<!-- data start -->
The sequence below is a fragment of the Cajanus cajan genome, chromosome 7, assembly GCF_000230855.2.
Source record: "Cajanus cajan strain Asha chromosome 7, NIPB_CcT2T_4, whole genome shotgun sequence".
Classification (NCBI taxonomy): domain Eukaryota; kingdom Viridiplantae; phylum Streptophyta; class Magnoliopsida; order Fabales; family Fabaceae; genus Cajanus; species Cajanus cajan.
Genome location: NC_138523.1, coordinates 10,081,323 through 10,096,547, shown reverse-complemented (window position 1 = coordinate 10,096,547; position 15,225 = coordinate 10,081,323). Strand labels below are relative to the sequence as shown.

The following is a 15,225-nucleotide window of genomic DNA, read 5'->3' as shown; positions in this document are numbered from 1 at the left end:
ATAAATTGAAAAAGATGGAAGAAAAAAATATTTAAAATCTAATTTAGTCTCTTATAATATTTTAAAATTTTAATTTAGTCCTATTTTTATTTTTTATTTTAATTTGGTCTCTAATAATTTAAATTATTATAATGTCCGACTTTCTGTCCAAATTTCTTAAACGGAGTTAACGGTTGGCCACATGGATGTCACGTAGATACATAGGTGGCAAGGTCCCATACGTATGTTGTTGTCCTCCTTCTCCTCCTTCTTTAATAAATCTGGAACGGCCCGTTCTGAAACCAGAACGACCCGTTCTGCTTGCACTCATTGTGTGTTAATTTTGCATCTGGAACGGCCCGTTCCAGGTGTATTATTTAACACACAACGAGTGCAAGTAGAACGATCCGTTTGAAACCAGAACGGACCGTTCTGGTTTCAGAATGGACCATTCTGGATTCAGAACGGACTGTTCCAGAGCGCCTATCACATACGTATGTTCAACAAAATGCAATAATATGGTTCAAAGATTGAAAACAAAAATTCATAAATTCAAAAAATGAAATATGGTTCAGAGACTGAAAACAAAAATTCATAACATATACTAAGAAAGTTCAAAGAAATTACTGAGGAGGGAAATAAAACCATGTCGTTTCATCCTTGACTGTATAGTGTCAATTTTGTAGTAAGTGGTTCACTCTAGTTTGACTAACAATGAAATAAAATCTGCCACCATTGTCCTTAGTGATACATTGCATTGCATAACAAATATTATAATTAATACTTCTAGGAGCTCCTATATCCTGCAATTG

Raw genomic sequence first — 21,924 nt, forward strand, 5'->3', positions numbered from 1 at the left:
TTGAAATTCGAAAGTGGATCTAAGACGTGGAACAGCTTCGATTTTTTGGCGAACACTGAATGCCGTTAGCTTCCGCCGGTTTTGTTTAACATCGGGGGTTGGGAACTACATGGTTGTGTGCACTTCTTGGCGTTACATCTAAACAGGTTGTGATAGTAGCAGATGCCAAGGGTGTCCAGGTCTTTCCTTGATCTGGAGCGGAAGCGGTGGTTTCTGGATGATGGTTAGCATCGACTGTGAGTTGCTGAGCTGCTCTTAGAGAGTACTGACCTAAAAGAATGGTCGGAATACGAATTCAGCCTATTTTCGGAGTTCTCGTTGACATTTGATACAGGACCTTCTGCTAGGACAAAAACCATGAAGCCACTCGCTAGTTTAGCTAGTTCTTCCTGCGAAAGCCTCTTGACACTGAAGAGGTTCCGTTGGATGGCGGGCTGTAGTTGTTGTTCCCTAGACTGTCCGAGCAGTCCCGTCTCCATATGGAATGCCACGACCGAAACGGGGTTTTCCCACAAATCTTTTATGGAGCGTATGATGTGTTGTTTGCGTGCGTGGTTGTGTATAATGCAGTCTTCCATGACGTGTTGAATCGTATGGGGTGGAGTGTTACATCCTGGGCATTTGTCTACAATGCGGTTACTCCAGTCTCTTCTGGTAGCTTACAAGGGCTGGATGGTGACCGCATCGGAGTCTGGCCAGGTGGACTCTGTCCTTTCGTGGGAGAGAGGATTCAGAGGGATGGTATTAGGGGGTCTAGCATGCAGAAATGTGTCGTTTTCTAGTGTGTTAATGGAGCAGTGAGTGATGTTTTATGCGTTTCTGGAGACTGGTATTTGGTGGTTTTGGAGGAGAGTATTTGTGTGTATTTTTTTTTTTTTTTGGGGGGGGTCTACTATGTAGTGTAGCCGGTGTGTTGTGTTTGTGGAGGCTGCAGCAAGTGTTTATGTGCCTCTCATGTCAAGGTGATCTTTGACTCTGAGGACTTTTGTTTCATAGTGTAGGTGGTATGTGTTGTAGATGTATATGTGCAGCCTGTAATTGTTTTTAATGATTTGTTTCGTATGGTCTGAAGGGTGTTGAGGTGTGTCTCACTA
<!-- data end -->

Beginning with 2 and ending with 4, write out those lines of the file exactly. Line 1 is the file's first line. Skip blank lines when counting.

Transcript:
Source record: "Cajanus cajan strain Asha chromosome 7, NIPB_CcT2T_4, whole genome shotgun sequence".
Classification (NCBI taxonomy): domain Eukaryota; kingdom Viridiplantae; phylum Streptophyta; class Magnoliopsida; order Fabales; family Fabaceae; genus Cajanus; species Cajanus cajan.
Genome location: NC_138523.1, coordinates 10,081,323 through 10,096,547, shown reverse-complemented (window position 1 = coordinate 10,096,547; position 15,225 = coordinate 10,081,323). Strand labels below are relative to the sequence as shown.